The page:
For the Tories are the management class spoofed by John Cleese, and I've yet to see an example where anything actually works better under the Tories; whether run by the private sector or the public sector. So its both the death of hope, and their sheer meddling day-to-day incompetence that makes me shudder at the next five years. In a modern, connected sophisticated country, 90% of activity goes on without government intervention - they have power over the big things (macroeconomics, financial regulations) and the small things (sanctions or benefits that can ruin or improve an individual's life). The rest is up to us - and in the eighties when it seemed that Thatcher and her kind were in power for ever, there was at least the understanding that having made us unemployed she'd not want to see us starving (unlike her followers), and that we could do good for each other; by living our lives, by making art, and when the opportunity came (poll tax riots) making it very difficult for the powers-that-be who had long ago lost any right over our citizenship.

And so, having not stayed up much past the exit poll, as I'd an eye hospital appointment the next day (thought I'd better go before I was told to bring my cheque book), I woke to the worst-case scenario, of  Conservative majority in a divided country. I can't say I was entirely surprised, not because of any lack of decency on Milliband's part (though the technocratic nature of the campaign and the Whitehall-bubble nature of the leader can't have helped), because its the world I grew up in - of fear, not hope. I was younger then and I could sublimate my hope into other places: art, love, music, travel; now I'm wary to embrace a decade or more of anti-Tory action, even though I'll be watching to see if the demonisation of public sector workers continues, but I don't see a contradiction in looking after myself, whilst looking out for others. Labour needs to focus on the makers, the creators, the future builders, and find new ways to deliver on that hope. After all, Tory Britain is one of contradiction. Their obsession with home ownership has led to a massive decline in a property owning democracy; their talk about rebalancing the economy is merely shoving money into London-based investors' pockets.

So I've had my little wobble of woe, following Thursday's debacle.Someone needs to make the case for Europe - surely the thing which will split the Tory party asunder either this time or next - and the Union. A Flemish friend in Belgian, a country with deeper rifts between two regions (who don't even speak the same language), said that there are two things that keep the country together: Brussels and the Royal Family. Scotland hardly needs London when it has Edinburgh, and the Commonwealth example means there's no real barrier to keeping the Queen even if they ditch her constitution. Elsewhere in Europe, Catalan and Basque areas of Spain are autonomous in so many ways, yet like Scotland would be fearful of being adrift from Europe, even if they want some kind of break from Spain itself. The anti-European fear is of a federal Europe - yet it looks increasingly likely that they will need to find some way of making a federal UK possible.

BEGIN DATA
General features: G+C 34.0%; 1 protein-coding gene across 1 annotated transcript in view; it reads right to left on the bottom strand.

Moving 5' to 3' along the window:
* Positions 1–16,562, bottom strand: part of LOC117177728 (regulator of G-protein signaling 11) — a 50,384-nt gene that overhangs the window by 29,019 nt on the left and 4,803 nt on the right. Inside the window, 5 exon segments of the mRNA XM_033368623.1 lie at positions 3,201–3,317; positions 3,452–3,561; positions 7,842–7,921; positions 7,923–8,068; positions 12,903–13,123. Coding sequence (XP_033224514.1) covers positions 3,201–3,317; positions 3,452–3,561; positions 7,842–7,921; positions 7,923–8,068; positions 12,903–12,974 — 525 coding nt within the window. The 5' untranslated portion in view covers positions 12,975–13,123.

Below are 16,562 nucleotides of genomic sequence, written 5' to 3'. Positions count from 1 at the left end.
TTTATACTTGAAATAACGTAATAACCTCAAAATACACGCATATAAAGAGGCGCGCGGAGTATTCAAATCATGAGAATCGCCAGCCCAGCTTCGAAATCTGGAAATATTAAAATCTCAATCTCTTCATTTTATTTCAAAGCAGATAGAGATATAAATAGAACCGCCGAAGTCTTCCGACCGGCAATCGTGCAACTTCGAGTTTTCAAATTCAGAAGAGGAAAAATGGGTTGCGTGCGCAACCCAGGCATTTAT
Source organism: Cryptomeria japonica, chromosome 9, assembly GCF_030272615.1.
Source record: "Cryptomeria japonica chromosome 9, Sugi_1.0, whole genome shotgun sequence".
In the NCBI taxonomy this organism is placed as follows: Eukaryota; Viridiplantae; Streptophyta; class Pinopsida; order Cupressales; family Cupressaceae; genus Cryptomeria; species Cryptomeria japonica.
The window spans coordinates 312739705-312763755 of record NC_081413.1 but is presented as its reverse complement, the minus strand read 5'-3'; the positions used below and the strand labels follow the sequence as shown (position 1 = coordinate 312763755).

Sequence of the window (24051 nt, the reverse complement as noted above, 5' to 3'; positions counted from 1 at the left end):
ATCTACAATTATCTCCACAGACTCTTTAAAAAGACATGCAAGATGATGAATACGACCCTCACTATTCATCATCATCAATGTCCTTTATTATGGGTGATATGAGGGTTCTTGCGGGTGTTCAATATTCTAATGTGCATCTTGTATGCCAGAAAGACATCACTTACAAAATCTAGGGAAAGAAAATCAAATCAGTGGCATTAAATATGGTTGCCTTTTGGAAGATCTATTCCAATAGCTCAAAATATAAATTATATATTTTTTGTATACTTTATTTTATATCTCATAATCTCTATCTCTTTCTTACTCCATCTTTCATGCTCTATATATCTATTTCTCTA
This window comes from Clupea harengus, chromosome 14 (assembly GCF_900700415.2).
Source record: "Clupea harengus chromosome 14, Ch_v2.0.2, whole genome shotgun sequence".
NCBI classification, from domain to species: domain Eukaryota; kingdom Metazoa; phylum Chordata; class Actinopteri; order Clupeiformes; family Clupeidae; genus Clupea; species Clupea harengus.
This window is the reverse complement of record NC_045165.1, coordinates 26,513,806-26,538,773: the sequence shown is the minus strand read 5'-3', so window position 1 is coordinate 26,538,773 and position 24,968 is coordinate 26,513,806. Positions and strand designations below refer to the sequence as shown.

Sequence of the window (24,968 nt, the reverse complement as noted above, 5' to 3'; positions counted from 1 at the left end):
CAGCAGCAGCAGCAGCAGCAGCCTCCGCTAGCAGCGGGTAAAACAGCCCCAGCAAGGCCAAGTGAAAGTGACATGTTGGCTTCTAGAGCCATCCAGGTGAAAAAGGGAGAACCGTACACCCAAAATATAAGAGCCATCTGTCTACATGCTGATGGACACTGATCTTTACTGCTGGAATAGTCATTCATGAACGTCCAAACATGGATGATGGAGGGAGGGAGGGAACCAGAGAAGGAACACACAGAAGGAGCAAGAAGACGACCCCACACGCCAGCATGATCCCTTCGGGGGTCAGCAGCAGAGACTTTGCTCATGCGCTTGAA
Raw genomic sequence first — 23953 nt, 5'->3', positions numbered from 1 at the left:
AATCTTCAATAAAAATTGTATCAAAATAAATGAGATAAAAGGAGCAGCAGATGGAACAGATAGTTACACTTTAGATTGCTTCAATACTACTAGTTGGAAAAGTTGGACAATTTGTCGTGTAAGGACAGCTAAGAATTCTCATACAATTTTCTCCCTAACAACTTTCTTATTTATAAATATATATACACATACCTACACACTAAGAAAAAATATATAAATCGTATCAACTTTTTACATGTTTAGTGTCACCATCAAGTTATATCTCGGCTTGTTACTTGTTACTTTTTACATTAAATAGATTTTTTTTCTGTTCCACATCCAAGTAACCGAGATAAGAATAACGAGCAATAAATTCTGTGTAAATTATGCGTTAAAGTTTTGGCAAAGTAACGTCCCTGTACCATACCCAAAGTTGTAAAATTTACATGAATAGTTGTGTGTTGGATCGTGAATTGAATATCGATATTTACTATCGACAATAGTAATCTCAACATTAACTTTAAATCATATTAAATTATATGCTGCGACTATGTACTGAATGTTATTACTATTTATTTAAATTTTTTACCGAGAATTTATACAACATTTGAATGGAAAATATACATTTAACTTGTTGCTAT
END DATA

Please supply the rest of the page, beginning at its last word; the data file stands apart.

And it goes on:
Read the Tory manifesto and its full of uncosted promises (oh, the irony!) from millions of new apprenticeships, to discounts to buy Housing Association homes, to 7-day doctors' surgeries (when they couldn't even manage Andy Burnham's modest plan to allow you to register with any surgery of your choice - they only had 5 years after all!), without mentioning where they will get 12 billion cuts from. Yet I've already heard on social media that the things they are immediately trying to slip through are cuts to support for disabled people to get into work and the possibility of repealing the fox hunt ban. Such red meat to right wingers will probably be the price they have to pay to get through a deal with Scotland that is palatable to both sides.

In my own little world, hand-wringing at the incompetence and cruelties of Tory Britain is commonplace, and its our default position up North, without a Tory councillor to be seen for miles. Because they offered nothing more than repeats from the Thatcher playbook, because they never want to get their hands dirty enough to actually run anything properly, and because they still only represent 37% of the voters, never mind the population, we are better than them, we are more than them, we will outlive them, we will outthink. In the gaps that they leave through their cruelty, neglect and most of all their insouciance and incompetence we build our new cities, our new communities, our new Jerusalem.